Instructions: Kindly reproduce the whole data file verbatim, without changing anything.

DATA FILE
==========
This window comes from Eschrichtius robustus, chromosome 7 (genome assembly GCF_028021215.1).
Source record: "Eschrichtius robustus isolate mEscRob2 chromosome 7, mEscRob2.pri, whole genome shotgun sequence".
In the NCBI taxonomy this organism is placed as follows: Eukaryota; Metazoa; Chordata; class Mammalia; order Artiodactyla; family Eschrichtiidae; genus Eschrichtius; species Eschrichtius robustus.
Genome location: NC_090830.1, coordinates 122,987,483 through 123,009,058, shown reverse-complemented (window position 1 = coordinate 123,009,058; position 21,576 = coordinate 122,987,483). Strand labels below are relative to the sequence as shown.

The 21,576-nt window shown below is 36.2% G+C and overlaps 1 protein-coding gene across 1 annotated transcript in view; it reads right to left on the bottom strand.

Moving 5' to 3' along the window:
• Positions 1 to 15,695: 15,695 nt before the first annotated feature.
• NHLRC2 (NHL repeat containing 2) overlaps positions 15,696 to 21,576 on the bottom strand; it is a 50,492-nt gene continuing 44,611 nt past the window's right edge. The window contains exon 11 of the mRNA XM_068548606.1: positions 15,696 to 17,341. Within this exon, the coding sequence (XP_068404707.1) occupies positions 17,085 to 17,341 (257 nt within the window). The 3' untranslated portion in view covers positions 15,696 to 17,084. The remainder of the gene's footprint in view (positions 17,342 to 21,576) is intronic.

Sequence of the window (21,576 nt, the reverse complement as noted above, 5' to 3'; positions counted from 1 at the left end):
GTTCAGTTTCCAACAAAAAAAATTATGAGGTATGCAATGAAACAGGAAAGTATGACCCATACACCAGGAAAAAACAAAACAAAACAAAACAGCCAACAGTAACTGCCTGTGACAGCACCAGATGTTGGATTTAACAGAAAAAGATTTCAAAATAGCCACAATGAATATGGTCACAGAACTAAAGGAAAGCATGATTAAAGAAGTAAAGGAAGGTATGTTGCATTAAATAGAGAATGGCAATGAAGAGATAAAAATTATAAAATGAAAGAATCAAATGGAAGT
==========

This window comes from Eschrichtius robustus, chromosome 7 (genome assembly GCF_028021215.1).
Source record: "Eschrichtius robustus isolate mEscRob2 chromosome 7, mEscRob2.pri, whole genome shotgun sequence".
In the NCBI taxonomy this organism is placed as follows: Eukaryota; Metazoa; Chordata; class Mammalia; order Artiodactyla; family Eschrichtiidae; genus Eschrichtius; species Eschrichtius robustus.
Genome location: NC_090830.1, coordinates 122,987,483 through 123,009,058, shown reverse-complemented (window position 1 = coordinate 123,009,058; position 21,576 = coordinate 122,987,483). Strand labels below are relative to the sequence as shown.

The 21,576-nt window shown below is 36.2% G+C and overlaps 1 protein-coding gene across 1 annotated transcript in view; it reads right to left on the bottom strand.

Moving 5' to 3' along the window:
• Positions 1 to 15,695: 15,695 nt before the first annotated feature.
• NHLRC2 (NHL repeat containing 2) overlaps positions 15,696 to 21,576 on the bottom strand; it is a 50,492-nt gene continuing 44,611 nt past the window's right edge. The window contains exon 11 of the mRNA XM_068548606.1: positions 15,696 to 17,341. Within this exon, the coding sequence (XP_068404707.1) occupies positions 17,085 to 17,341 (257 nt within the window). The 3' untranslated portion in view covers positions 15,696 to 17,084. The remainder of the gene's footprint in view (positions 17,342 to 21,576) is intronic.

Sequence of the window (21,576 nt, the reverse complement as noted above, 5' to 3'; positions counted from 1 at the left end):
GTTCAGTTTCCAACAAAAAAAATTATGAGGTATGCAATGAAACAGGAAAGTATGACCCATACACCAGGAAAAAACAAAACAAAACAAAACAGCCAACAGTAACTGCCTGTGACAGCACCAGATGTTGGATTTAACAGAAAAAGATTTCAAAATAGCCACAATGAATATGGTCACAGAACTAAAGGAAAGCATGATTAAAGAAGTAAAGGAAGGTATGTTGCATTAAATAGAGAATGGCAATGAAGAGATAAAAATTATAAAATGAAAGAATCAAATGGAAGT